‘Red Hot Patriot’
Aug. 23-Oct. 28
1101 Sixth Street, S.W.
Arlene and Robert Kogod Cradle
$79-$109 at various performances
It’s a very hot day in Missouri.
“Oh God, some of the hottest weather I’ve ever experienced,” says Kathleen Turner by phone from her mother’s house where she’s enjoying a mid-summer visit.
Mom’s doing “swell” and Turner is too, she says. The rheumatoid arthritis that’s plagued her off and on for years is under control and she feels great.
“I’m in remission and off the medication,” she says in her trademark throaty growl of a voice. “Which is lovely. The medication is life saving, but it’s nice not to have to take it every day, I do confess.”
They’ve been to the movies. Turner saw “The Intouchables” and “loved it.”
“I laughed out loud — I don’t often do that.”
This morning she filled the bird feeders and notices a hummingbird enjoying the flavored water she put out as we chat.
It’s the calm before a busy fall when we talked two weeks ago. This week she opened in Washington for a two-month-plus run of “Red Hot Patriot: the Kick-Ass Wit of Molly Ivins,” a 75-minute, one-woman show Turner first read at Arena in 2009 before playing it in Philadelphia in 2010 and again in January and February at the Geffen Playhouse in Los Angeles. It’s Turner’s first appearance at Arena in more than 30 years. She last played at the storied company in a 1981 production of “A Midsummer Night’s Dream,” the same year she catapulted to national stardom in the film “Body Heat.”
Turner says she enjoys returning to the material, a tribute of sorts to the late Texan liberal newspaper columnist of the title.
“Every time I’ve gone back to a piece, whether it’s ‘Virginia Woolf’ or ‘High’ or this, it’s gotten cleaner. Clearer. There’s less fuss over the emotionalism of building the character and the production. It gets toned down, just clearer, sharper. I love going back to a piece.”
Ivins, a syndicated political columnist who died at age 62 in 2007 of breast cancer, has added relevance this election year, Turner says. Twin sisters Margaret Engel and Allison Engel wrote the piece using Ivins’ writings, interviews and speeches and interviews with her friends and colleagues.
“I really want to have Molly in Washington just before the election,” Turner says. “We need Molly here and Arena said they’d take us.”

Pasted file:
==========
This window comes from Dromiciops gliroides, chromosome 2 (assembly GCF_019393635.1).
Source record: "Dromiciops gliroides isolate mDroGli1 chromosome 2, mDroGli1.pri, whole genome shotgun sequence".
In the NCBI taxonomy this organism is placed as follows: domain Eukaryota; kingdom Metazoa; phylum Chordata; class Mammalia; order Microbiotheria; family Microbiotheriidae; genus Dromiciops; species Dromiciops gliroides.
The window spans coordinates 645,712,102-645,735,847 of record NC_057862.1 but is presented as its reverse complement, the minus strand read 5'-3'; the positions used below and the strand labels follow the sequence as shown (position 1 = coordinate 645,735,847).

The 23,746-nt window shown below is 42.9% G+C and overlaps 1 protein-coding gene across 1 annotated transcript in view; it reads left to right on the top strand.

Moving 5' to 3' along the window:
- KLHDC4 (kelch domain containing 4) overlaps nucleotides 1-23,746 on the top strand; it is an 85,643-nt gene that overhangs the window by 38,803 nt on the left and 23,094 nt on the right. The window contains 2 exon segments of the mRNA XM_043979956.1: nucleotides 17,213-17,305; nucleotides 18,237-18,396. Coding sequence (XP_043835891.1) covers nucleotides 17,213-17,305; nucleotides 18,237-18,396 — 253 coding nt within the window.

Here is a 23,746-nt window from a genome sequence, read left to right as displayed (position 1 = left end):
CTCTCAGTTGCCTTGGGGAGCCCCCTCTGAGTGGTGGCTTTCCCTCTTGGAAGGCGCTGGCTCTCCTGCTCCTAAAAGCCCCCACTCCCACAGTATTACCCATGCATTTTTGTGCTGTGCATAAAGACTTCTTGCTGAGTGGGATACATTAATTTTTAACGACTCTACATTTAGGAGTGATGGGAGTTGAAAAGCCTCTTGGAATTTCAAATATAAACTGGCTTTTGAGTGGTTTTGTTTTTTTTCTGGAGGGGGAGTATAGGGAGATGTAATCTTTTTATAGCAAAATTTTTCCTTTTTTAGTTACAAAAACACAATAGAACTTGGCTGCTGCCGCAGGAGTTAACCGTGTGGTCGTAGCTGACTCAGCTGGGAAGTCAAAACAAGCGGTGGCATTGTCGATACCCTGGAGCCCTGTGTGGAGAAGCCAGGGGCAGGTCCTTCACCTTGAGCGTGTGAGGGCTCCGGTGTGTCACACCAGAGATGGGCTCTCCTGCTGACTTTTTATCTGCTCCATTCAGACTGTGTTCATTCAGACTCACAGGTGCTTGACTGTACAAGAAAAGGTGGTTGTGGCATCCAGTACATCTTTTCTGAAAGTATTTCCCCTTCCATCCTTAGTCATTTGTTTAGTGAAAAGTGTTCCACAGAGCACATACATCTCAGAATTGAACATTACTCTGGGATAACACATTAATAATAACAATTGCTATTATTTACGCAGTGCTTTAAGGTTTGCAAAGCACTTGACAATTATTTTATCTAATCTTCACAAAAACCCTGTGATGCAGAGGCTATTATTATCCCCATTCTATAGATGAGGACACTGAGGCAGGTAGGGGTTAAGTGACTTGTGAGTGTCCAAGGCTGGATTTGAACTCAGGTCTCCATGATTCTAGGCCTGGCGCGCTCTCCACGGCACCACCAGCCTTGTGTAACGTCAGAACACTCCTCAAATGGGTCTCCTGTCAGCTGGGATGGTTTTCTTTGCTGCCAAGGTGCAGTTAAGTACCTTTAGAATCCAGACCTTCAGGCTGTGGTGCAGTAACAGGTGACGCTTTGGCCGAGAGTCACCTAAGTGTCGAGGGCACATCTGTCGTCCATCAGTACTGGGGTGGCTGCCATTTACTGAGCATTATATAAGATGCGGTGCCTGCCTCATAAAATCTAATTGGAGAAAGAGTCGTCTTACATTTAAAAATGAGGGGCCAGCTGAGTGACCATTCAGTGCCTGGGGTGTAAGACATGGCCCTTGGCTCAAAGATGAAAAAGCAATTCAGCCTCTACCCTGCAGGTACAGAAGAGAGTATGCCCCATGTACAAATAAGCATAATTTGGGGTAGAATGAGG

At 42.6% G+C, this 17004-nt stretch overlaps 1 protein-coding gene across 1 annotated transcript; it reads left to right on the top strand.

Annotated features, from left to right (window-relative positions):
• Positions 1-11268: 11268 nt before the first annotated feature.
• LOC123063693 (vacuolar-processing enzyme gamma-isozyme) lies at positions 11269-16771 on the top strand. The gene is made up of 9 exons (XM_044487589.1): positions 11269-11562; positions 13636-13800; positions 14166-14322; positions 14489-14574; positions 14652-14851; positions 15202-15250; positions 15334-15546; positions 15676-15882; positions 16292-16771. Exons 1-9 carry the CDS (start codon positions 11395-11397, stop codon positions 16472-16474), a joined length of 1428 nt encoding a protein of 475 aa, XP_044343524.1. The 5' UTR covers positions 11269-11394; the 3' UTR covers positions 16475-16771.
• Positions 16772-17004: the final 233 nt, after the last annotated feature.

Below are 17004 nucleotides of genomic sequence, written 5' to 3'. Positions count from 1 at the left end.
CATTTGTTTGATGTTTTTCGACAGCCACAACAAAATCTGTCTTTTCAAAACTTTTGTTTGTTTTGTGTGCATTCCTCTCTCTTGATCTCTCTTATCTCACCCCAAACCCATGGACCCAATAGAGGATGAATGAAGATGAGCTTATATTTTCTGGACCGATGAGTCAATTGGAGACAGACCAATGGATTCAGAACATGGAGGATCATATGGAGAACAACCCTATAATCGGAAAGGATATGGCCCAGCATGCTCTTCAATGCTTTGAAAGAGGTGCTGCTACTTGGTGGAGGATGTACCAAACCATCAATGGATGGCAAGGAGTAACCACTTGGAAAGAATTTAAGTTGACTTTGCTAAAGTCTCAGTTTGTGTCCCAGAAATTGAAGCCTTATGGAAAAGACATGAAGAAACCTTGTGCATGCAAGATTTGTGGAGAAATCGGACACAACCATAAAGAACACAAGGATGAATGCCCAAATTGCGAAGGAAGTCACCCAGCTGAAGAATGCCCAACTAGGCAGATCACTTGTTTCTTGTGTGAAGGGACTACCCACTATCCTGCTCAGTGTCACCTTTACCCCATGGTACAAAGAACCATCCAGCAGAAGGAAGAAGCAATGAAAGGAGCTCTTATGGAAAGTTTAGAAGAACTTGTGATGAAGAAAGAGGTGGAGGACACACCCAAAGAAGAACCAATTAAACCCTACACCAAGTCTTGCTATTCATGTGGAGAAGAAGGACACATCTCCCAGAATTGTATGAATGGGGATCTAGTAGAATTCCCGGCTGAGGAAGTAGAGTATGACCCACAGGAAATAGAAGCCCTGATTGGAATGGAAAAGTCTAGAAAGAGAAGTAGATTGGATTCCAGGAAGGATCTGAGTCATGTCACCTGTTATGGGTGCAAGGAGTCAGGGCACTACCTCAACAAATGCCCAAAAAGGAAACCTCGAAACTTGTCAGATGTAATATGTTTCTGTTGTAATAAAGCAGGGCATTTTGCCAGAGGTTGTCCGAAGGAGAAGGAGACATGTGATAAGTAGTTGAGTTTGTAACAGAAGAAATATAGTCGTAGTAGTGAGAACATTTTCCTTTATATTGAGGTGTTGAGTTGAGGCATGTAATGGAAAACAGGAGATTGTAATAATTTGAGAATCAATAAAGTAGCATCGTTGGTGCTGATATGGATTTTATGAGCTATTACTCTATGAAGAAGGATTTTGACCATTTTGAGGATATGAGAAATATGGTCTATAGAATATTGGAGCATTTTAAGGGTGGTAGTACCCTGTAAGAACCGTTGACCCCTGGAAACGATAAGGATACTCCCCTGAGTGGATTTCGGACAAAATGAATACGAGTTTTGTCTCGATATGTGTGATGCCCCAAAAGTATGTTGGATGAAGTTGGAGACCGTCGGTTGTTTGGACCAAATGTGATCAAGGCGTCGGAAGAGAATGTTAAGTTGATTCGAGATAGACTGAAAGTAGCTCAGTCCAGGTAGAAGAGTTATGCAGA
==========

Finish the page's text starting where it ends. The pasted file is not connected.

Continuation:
Director David Esbjornson — he’s straight but says he’s an “honorary” gay for having directed so much gay-themed theater like “Angels in America” and two pieces by Larry Kramer — agrees.
“I think [‘Patriot’] has more to say now than it did before,” he says. “I think people right now are really desperate to hear Molly’s voice and they will really love spending an evening listening to her words and thinking about what she had to say.”
Esbjornson, who also did the show in Austin, Texas, without Turner (Barbara Chisholm played Ivins there), says Ivins “fought for the common man, the person who doesn’t have all the advantages financially and otherwise.”
Turner, who met Ivins, says the role was an easy choice. “Our positions are very much the same,” she says.
“It’s kind of a personality piece, very intimate. It’s really me talking to the audience directly, there’s nobody else up there. So it creates a real storytelling exercise kind of like combining acting and public speaking. It’s a wonderful mix and it surely suits me. … And the response has just been incredible. I’d come off in L.A. and be like, ‘What just happened?’ I was flabbergasted.”
Turner says the character couldn’t be more different from another legendary figure she played about 10 years ago in another one-woman show — Tallulah Bankhead.
“Tallulah was a real broken woman, terribly flawed,” Turner says. “Molly was no saint, but she didn’t have any false ideals. Her commitment to country and her knowledge and political savvy were just extraordinary. Tallulah was so self involved.”
Turner indulges a few quick questions about her craft before we part.
Having met Ivins was helpful, but not necessary — “I’m an actor, I don’t imitate. This is my interpretation.”
Of her increasingly theater-heavy oeuvre, Turner is fine with it, except that it “pays so poorly, which is a damn shame.” She loves the “extraordinary magic” of it, though.
Learning lines is always a physical thing for her — she never does it sitting down. It starts with “roping together” thoughts and links in the script.
Esbjornson says the show shifts and surprises in a way that keeps it tight, despite the lean mechanics.
“You never let people settle in fully and feel they know where this is going,” he says.
Turner arrives for an 8 p.m. curtain about 6 and does vocal warm-ups. Vocal stamina over a run is not a problem, “unless you get sick, then that’s a whole other thing.”
After a performance, Turner is low-key. She’s usually back to her apartment cooking or watching TV. “You get tired of eating out all the time,” she says. “And I’m a very good cook.”
The legendary actress is especially insightful on her gay sensibility, which she doesn’t hesitate to acknowledge.
“I don’t take myself so seriously,” she says. “I have a ‘fuck you’ attitude and I think gay people like that.”